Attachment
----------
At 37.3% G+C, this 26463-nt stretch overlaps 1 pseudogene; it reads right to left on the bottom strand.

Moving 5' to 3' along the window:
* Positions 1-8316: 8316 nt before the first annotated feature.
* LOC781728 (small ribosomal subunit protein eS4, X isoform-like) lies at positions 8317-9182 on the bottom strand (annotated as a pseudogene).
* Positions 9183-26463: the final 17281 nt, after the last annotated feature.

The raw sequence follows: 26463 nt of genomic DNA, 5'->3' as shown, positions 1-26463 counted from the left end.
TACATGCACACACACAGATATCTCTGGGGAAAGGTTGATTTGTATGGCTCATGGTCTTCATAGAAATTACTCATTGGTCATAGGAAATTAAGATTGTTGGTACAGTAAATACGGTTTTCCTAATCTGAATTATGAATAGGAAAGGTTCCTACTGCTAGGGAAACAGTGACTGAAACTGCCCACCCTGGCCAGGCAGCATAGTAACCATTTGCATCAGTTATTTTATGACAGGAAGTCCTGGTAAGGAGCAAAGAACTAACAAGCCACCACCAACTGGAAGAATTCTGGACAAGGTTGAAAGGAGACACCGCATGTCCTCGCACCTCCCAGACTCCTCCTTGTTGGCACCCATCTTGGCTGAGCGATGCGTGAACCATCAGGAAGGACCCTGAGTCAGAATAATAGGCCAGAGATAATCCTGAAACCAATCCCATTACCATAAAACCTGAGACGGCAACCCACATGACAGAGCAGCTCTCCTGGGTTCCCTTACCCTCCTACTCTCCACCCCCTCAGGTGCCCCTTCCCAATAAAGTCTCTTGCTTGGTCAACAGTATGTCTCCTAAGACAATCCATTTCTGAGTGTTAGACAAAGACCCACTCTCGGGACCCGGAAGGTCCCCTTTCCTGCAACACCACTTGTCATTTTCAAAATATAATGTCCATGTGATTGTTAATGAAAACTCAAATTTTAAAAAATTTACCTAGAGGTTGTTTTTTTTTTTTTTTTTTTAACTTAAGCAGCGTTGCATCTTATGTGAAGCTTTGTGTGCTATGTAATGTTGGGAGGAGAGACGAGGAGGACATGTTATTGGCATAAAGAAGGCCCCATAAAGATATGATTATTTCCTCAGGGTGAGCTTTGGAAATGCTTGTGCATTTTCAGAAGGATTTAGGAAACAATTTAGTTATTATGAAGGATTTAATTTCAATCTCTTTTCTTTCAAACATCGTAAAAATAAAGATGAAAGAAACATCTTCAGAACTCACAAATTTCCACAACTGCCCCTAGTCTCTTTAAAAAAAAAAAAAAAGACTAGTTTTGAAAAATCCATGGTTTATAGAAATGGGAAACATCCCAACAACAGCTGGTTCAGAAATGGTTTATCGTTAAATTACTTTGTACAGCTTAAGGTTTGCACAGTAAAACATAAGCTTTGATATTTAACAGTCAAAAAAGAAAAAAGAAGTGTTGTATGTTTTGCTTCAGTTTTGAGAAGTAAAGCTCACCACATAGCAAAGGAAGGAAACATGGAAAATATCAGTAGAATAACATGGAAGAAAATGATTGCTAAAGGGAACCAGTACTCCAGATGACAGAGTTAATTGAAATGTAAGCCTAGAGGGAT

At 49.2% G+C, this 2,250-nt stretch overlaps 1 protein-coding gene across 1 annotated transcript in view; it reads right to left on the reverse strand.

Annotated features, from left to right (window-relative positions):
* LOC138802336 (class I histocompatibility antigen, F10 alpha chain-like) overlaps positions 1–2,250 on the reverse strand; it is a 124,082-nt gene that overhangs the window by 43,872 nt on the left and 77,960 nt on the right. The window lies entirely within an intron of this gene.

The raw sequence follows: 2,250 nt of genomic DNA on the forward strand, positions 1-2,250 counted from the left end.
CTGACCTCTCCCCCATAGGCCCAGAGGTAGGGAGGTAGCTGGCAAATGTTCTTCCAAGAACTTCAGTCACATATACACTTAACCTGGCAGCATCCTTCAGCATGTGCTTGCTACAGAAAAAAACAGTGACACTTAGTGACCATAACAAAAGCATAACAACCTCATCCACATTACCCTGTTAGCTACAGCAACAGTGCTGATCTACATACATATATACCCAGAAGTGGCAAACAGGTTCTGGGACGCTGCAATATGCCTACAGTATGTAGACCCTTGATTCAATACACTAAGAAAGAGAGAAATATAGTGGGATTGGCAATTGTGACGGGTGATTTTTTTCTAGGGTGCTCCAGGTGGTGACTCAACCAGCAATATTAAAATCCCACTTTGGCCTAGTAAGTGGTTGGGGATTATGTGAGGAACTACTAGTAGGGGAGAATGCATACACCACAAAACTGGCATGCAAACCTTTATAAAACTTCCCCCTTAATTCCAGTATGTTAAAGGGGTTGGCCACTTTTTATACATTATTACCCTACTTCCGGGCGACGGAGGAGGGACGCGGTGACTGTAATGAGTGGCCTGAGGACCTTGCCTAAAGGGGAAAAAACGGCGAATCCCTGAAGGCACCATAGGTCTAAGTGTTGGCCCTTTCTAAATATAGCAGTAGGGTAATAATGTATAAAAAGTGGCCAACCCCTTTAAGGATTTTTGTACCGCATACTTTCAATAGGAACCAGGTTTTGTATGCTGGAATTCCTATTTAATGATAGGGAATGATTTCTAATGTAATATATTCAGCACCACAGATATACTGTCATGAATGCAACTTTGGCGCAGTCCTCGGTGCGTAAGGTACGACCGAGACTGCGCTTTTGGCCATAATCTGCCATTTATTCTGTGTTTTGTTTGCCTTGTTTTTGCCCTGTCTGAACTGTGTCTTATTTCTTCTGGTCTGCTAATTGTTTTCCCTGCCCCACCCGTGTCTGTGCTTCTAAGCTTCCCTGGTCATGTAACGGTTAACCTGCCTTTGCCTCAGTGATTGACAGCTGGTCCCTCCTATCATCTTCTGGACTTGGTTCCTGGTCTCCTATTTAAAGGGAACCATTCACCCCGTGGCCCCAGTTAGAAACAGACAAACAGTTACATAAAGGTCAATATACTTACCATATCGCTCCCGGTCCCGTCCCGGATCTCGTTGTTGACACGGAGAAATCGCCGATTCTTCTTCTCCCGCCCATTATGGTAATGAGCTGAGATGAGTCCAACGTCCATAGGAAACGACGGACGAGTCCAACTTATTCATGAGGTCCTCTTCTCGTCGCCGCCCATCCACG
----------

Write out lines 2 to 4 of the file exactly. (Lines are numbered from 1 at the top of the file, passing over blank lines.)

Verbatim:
Moving 5' to 3' along the window:
* Positions 1-8316: 8316 nt before the first annotated feature.
* LOC781728 (small ribosomal subunit protein eS4, X isoform-like) lies at positions 8317-9182 on the bottom strand (annotated as a pseudogene).